Reference: Natural Gas Distribution for Low Income Families in the Caribbean Coast – Output-Based Aid Agreement, Colombia: Output-Based agreement entered into by the World Bank and several private utilities of the gas sector in Colombia. The World Bank grants a loan to assist financing the promotion and establishment of about 35,000 new natural gas service connections.
Reference: Ethiopia Electricity Access Rural Expansion Project - Output-Based Aid Agreement, Ethiopia - Output-Based agreement entered into by the World Bank and Ethiopian Electric Power Corporation. The World Bank agrees to extend a grant to assist financing a project consisting on increasing access to electricity for up to 228,571 poor households in rural towns and villages with grid access, within the context of the Universal Electricity Access Program (UEAP), by assisting the recipient in its connection fee financing program. The increased access to electricity will improve the quality of life, enhance educational services, and provide income-generating opportunities
Reference: Improved Access to Water Services in the East Zone of Metro Manila Project - Output-based Aid Agreement, Philippines : Output-Based agreement entered into by the World Bank and Manila Water Company. The World Bank agrees to extend a grant to assist financing to a project whose objective is to increase access to piped water supply services for approximately 20,000 poor households in the east zone of Metro Manila.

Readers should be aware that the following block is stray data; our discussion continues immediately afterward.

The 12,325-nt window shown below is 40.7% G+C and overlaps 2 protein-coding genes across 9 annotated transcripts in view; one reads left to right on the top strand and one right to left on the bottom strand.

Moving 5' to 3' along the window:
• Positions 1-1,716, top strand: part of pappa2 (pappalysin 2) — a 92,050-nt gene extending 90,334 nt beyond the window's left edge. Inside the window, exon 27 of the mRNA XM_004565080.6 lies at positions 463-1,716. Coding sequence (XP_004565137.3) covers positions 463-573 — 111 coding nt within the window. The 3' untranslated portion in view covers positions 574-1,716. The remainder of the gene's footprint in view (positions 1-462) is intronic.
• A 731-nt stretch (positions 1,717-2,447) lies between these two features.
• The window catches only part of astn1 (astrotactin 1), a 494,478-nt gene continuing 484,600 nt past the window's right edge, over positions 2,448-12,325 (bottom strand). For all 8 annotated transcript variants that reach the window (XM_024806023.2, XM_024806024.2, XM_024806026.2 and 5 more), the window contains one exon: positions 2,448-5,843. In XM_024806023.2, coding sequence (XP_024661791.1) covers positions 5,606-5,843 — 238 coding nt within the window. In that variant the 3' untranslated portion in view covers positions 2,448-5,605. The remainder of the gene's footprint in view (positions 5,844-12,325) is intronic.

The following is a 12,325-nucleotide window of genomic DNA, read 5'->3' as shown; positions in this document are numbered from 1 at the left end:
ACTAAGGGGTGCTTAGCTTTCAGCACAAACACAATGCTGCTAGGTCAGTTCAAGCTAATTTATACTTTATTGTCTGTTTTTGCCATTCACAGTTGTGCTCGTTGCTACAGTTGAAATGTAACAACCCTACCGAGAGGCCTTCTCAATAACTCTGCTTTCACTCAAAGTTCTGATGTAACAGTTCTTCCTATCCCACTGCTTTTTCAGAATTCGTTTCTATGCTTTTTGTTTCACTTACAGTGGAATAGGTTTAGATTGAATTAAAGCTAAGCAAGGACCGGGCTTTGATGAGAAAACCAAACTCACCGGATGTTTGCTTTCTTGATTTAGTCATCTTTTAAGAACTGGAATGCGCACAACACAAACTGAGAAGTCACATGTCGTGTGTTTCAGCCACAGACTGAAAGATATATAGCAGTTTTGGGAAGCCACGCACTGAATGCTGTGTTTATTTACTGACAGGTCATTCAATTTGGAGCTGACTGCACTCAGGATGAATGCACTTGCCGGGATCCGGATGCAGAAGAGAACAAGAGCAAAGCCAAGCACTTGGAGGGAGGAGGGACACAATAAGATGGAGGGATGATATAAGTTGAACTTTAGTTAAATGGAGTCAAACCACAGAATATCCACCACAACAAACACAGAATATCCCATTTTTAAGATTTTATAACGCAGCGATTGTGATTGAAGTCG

Other Examples and References:
Reference: Solid Waste Management OBA Pilot in West Bank - This PPP case demonstrates how OBA became an important factor attracting reputable sanitary-landfill operators to the bidding where in a conflict and fragility situation the Palestinian Authorities obtained a World Bank loan for its first sanitary landfill and engaged IFC advice on the PPP structuring. GPOBA grant helped to set up waste collection and to encourage cleanliness verification in the poorest municipalities of Bethlehem and Hebron. See also: OBApproaches for Solid Waste Management: Nepal and the West Bank.
Reference: Kenya Urban Water and Sanitation OBA Fund for Low Income Areas - This PPP case demonstrates how OBA enabled the government to channel private funding for a development priority. Community-based organizations grew into PPPs with fully commercial business models for delivering water in poor rural areas. A Kenyan micro finance bank provided loans, where part of the principal was paid by GPOBA once the service proved functional and part of credit default risk was guaranteed by USAID. See also: Scaling Up Blended Financing of Water and Sanitation Investments in Kenya.
Reference: Bangladesh Solar Home Systems Rural Electrification and Renewable Energy Development - This PPP case demonstrates how OBA enabled a government enterprise in charge of sustainable energy investments to form PPPs for rural electrification of low-income households. Solar panel and other sustainable energy technology dealers became PPP operators for installation and long-term maintenance of the equipment while the government focused on quality assurance, convening partnership with GPOBA and other donors as well as coordination of electrical grid planning, making sure that the PPP operators do not work in the place where the gird is expected soon. See also Output-Based Aid in Bangladesh: Solar Home Systems for Rural Households and Lessons Learned: Bangladesh Rural Electrification and Renewable Energy Development – SHS Project